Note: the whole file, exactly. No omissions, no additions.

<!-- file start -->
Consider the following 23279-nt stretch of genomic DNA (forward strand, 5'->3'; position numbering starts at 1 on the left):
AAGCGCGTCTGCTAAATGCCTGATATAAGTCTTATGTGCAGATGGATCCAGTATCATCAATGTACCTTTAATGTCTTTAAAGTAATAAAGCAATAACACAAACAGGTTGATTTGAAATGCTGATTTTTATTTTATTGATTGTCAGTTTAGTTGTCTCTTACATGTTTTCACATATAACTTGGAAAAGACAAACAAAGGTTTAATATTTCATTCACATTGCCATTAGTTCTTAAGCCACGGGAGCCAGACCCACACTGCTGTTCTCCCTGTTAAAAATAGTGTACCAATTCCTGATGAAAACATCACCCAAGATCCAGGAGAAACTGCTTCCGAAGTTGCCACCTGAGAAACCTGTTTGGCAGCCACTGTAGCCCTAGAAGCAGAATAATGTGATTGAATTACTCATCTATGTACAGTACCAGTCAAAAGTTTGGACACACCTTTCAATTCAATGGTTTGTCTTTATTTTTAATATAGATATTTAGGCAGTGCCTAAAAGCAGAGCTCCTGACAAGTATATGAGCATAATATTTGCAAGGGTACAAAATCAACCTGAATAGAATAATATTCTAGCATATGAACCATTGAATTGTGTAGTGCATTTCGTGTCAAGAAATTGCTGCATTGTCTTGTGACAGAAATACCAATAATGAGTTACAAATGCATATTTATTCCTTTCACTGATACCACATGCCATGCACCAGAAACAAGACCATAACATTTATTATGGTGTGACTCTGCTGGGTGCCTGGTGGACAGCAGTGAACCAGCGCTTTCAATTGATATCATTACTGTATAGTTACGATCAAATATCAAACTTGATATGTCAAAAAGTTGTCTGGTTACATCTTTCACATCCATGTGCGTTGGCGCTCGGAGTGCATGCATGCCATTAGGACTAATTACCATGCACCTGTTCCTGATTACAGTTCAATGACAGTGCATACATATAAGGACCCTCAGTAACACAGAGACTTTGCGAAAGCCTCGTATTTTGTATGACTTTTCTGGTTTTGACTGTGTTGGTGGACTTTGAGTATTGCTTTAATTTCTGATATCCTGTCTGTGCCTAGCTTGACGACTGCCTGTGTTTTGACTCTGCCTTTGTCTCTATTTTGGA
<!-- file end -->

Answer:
Consider the following 23279-nt stretch of genomic DNA (forward strand, 5'->3'; position numbering starts at 1 on the left):
AAGCGCGTCTGCTAAATGCCTGATATAAGTCTTATGTGCAGATGGATCCAGTATCATCAATGTACCTTTAATGTCTTTAAAGTAATAAAGCAATAACACAAACAGGTTGATTTGAAATGCTGATTTTTATTTTATTGATTGTCAGTTTAGTTGTCTCTTACATGTTTTCACATATAACTTGGAAAAGACAAACAAAGGTTTAATATTTCATTCACATTGCCATTAGTTCTTAAGCCACGGGAGCCAGACCCACACTGCTGTTCTCCCTGTTAAAAATAGTGTACCAATTCCTGATGAAAACATCACCCAAGATCCAGGAGAAACTGCTTCCGAAGTTGCCACCTGAGAAACCTGTTTGGCAGCCACTGTAGCCCTAGAAGCAGAATAATGTGATTGAATTACTCATCTATGTACAGTACCAGTCAAAAGTTTGGACACACCTTTCAATTCAATGGTTTGTCTTTATTTTTAATATAGATATTTAGGCAGTGCCTAAAAGCAGAGCTCCTGACAAGTATATGAGCATAATATTTGCAAGGGTACAAAATCAACCTGAATAGAATAATATTCTAGCATATGAACCATTGAATTGTGTAGTGCATTTCGTGTCAAGAAATTGCTGCATTGTCTTGTGACAGAAATACCAATAATGAGTTACAAATGCATATTTATTCCTTTCACTGATACCACATGCCATGCACCAGAAACAAGACCATAACATTTATTATGGTGTGACTCTGCTGGGTGCCTGGTGGACAGCAGTGAACCAGCGCTTTCAATTGATATCATTACTGTATAGTTACGATCAAATATCAAACTTGATATGTCAAAAAGTTGTCTGGTTACATCTTTCACATCCATGTGCGTTGGCGCTCGGAGTGCATGCATGCCATTAGGACTAATTACCATGCACCTGTTCCTGATTACAGTTCAATGACAGTGCATACATATAAGGACCCTCAGTAACACAGAGACTTTGCGAAAGCCTCGTATTTTGTATGACTTTTCTGGTTTTGACTGTGTTGGTGGACTTTGAGTATTGCTTTAATTTCTGATATCCTGTCTGTGCCTAGCTTGACGACTGCCTGTGTTTTGACTCTGCCTTTGTCTCTATTTTGGA